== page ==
implemented as a prototype and evaluated in a testbed that        ously, this restrains the applicability of network emulation
consists of real physical machines. However, the set-up and       to cases where the complexity of the simulated network is
maintenance of larger testbeds is usually complex and often       limited.
very costly. Although public testbeds such as PlanetLab [2]
enable the evaluation of protocol in a larger setting, their      2.    SYNCHRONIZED NETWORK
flexibility is limited due to the inability of changing the net-
work’s topology or its nodes’ underlying configuration in a
                                                                        EMULATION
                                                                  With the goal of facilitating the combination of simulations
fundamental way.
                                                                  with an arbitrary degree of complexity and real-world pro-
                                                                  totypes, we’re currently investigating a concept we refer to
A hybrid approach which combines the flexibility of net-
                                                                  as synchronized network emulation. The idea is sketched
work simulations with the benefits of real-world prototypes
                                                                  in Figure 1: A central synchronization component controls
is network emulation: A prototype is connected to a net-
                                                                  the run-time behavior of both the simulation and the real
                                                                  systems attached. In the following, we shortly outline the
                                                                  requirements regarding the three building blocks which con-
                                                                  stitute a synchronized network emulation set-up:

                                                                  2.1    Synchronization Component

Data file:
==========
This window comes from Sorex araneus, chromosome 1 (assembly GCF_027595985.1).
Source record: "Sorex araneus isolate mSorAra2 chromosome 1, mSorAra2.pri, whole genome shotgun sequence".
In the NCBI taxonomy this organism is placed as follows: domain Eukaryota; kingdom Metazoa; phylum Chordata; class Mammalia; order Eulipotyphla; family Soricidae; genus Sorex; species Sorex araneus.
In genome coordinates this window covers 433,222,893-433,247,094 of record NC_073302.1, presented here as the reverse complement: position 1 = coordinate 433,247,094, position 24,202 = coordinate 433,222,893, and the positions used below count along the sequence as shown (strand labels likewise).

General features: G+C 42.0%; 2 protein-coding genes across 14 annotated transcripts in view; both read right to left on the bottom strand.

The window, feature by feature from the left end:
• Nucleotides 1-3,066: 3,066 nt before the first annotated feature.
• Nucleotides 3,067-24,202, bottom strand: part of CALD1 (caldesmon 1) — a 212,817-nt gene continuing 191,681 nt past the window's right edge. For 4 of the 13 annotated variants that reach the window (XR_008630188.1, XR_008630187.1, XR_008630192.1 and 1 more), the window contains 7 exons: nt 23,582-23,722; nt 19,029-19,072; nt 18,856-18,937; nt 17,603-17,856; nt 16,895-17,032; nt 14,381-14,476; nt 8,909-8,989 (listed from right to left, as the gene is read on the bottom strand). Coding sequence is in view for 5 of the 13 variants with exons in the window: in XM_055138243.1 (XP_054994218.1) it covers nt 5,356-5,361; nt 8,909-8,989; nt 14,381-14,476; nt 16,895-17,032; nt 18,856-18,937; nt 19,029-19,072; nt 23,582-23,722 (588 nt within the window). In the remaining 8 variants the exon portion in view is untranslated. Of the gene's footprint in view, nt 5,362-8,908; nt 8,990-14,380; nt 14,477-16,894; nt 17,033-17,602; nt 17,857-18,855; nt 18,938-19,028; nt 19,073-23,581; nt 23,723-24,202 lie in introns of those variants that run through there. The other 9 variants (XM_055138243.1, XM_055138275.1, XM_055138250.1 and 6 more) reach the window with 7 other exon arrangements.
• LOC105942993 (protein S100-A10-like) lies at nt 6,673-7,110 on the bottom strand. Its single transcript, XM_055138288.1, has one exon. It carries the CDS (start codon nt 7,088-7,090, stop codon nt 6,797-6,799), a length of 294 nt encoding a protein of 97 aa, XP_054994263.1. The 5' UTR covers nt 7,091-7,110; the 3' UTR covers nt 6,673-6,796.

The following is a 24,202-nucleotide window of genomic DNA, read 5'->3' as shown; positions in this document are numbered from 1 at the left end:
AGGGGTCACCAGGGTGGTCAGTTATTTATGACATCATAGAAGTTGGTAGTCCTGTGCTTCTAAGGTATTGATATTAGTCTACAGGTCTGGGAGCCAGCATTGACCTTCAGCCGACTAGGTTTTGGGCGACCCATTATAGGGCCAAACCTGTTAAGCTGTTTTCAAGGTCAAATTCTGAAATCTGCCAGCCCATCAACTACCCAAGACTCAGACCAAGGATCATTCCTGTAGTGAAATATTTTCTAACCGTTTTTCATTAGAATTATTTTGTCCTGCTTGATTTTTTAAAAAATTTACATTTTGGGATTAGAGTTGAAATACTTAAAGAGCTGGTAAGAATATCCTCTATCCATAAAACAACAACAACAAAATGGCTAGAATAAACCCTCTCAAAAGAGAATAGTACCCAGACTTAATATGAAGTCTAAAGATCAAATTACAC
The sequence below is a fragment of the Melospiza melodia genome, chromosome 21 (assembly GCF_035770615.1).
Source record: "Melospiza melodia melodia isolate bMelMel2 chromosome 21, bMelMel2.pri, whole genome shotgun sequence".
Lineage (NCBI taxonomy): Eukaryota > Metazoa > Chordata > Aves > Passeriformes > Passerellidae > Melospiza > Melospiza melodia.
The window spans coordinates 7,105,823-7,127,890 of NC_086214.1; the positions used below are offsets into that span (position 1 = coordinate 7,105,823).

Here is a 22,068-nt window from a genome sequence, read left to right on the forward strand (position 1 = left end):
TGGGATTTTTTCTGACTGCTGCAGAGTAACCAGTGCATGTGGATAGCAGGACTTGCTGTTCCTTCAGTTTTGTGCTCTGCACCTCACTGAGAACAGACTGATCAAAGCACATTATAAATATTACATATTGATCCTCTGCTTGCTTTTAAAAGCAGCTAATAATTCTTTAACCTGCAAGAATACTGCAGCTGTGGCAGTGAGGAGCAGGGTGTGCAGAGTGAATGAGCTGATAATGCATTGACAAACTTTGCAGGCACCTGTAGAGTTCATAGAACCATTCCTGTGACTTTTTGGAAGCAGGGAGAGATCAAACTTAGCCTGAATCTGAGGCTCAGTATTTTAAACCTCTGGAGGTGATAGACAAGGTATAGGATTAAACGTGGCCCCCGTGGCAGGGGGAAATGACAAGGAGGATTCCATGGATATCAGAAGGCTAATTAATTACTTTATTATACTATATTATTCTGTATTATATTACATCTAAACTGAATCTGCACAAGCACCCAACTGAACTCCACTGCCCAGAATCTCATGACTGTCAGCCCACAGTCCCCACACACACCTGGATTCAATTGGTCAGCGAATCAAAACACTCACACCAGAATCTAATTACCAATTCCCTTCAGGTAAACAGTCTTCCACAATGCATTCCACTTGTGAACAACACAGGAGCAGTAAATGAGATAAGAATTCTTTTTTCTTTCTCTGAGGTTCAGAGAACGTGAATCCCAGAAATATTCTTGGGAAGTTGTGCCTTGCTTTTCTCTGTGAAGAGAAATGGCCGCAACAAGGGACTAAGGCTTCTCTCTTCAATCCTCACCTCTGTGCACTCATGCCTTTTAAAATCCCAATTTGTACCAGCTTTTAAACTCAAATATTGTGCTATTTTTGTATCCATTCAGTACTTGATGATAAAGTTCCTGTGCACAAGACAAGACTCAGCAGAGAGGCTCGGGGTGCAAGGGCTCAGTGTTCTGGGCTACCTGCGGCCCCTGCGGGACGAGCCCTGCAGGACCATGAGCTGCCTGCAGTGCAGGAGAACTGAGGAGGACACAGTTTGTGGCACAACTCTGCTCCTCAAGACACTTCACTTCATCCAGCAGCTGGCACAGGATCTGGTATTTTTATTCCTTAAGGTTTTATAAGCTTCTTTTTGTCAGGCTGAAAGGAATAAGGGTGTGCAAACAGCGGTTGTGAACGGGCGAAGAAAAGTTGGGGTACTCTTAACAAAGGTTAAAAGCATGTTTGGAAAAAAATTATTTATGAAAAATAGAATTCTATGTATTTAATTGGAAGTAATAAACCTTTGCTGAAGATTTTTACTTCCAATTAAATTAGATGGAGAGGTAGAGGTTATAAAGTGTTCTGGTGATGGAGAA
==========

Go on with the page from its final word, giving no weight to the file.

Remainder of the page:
The synchronization component is in charge of controlling
                                                                  the progress in time, both at the real system and the sim-
                                                                  ulations side. Hence, it needs to implement a suitable syn-
                                                                  chronization algorithm. Currently, we rely on conservative
                    5                                                            to 60µs. The synchronization overhead, depicted in Fig. 2,
                                                   paravirtualized Linux         reaches a value between 4.4 and 4.8 at this accuracy level,
                  4.5                       hardware virtualized Linux
                    4                 hardware virtualized Windows XP            which means that a synchronized host runs between 4.4 and
 overhead ratio



                  3.5                                                            4.8 slower than an unsynchronized one. However, our evalu-
                    3                                                            ation also shows that the synchronization overhead decreases
                  2.5                                                            quickly if the accuracy is diminished. For example, if the
                    2                                                            synchronization accuracy is set to 0.3ms, the synchroniza-